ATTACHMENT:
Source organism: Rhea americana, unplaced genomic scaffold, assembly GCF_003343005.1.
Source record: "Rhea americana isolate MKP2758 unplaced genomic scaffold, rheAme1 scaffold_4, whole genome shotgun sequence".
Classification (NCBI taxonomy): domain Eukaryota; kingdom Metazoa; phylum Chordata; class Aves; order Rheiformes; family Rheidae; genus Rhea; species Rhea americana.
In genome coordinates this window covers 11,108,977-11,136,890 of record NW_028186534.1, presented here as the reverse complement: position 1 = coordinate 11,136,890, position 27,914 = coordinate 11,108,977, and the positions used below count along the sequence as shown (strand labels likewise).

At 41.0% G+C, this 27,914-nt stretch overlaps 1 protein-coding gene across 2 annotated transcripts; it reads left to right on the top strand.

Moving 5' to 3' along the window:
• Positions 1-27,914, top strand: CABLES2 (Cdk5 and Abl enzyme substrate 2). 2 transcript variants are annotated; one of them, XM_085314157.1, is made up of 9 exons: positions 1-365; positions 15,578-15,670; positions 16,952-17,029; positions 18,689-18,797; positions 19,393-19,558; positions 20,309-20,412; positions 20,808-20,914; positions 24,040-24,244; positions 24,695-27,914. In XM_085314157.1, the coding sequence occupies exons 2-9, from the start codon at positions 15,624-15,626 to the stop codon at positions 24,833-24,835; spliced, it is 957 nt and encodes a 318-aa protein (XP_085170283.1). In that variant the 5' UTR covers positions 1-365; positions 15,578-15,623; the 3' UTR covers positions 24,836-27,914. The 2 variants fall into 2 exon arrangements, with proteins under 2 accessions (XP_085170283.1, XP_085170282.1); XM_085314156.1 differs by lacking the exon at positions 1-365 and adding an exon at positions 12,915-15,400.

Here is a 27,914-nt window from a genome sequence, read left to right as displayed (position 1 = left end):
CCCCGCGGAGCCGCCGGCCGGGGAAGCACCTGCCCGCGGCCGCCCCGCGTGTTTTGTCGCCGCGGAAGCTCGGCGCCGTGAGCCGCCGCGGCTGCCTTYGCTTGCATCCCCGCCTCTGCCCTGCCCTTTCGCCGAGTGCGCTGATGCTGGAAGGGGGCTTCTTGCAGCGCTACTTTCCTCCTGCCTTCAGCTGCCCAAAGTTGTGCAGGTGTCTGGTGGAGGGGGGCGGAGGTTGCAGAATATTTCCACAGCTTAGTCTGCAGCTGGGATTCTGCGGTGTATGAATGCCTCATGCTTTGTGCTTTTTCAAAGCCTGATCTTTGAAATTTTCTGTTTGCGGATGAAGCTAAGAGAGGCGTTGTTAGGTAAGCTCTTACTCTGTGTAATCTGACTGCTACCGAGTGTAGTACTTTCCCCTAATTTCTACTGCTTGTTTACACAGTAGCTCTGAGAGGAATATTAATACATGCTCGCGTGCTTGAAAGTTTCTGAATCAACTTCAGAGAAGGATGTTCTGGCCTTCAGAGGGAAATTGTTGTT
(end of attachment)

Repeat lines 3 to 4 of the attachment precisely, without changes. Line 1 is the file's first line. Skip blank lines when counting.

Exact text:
Classification (NCBI taxonomy): domain Eukaryota; kingdom Metazoa; phylum Chordata; class Aves; order Rheiformes; family Rheidae; genus Rhea; species Rhea americana.
In genome coordinates this window covers 11,108,977-11,136,890 of record NW_028186534.1, presented here as the reverse complement: position 1 = coordinate 11,136,890, position 27,914 = coordinate 11,108,977, and the positions used below count along the sequence as shown (strand labels likewise).